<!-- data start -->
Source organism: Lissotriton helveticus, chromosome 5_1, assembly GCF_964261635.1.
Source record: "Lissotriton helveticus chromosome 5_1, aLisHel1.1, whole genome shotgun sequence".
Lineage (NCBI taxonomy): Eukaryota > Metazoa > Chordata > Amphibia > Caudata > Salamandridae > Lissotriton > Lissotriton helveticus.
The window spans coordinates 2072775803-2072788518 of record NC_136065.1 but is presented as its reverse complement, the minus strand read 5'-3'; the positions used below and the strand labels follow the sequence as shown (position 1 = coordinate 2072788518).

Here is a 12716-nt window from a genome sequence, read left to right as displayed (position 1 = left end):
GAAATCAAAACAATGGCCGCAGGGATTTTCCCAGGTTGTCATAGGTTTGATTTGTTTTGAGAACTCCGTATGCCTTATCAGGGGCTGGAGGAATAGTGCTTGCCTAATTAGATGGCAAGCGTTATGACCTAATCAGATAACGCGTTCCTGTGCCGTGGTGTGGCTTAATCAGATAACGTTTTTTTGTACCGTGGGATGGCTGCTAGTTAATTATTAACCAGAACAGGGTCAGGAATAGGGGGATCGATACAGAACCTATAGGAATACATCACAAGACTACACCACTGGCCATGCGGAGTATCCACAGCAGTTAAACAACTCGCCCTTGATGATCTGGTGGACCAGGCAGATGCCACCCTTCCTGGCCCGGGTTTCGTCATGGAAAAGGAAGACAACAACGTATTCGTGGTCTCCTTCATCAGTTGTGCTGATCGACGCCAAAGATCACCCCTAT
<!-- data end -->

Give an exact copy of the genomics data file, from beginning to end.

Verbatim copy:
Source organism: Lissotriton helveticus, chromosome 5_1, assembly GCF_964261635.1.
Source record: "Lissotriton helveticus chromosome 5_1, aLisHel1.1, whole genome shotgun sequence".
Lineage (NCBI taxonomy): Eukaryota > Metazoa > Chordata > Amphibia > Caudata > Salamandridae > Lissotriton > Lissotriton helveticus.
The window spans coordinates 2072775803-2072788518 of record NC_136065.1 but is presented as its reverse complement, the minus strand read 5'-3'; the positions used below and the strand labels follow the sequence as shown (position 1 = coordinate 2072788518).

Here is a 12716-nt window from a genome sequence, read left to right as displayed (position 1 = left end):
GAAATCAAAACAATGGCCGCAGGGATTTTCCCAGGTTGTCATAGGTTTGATTTGTTTTGAGAACTCCGTATGCCTTATCAGGGGCTGGAGGAATAGTGCTTGCCTAATTAGATGGCAAGCGTTATGACCTAATCAGATAACGCGTTCCTGTGCCGTGGTGTGGCTTAATCAGATAACGTTTTTTTGTACCGTGGGATGGCTGCTAGTTAATTATTAACCAGAACAGGGTCAGGAATAGGGGGATCGATACAGAACCTATAGGAATACATCACAAGACTACACCACTGGCCATGCGGAGTATCCACAGCAGTTAAACAACTCGCCCTTGATGATCTGGTGGACCAGGCAGATGCCACCCTTCCTGGCCCGGGTTTCGTCATGGAAAAGGAAGACAACAACGTATTCGTGGTCTCCTTCATCAGTTGTGCTGATCGACGCCAAAGATCACCCCTAT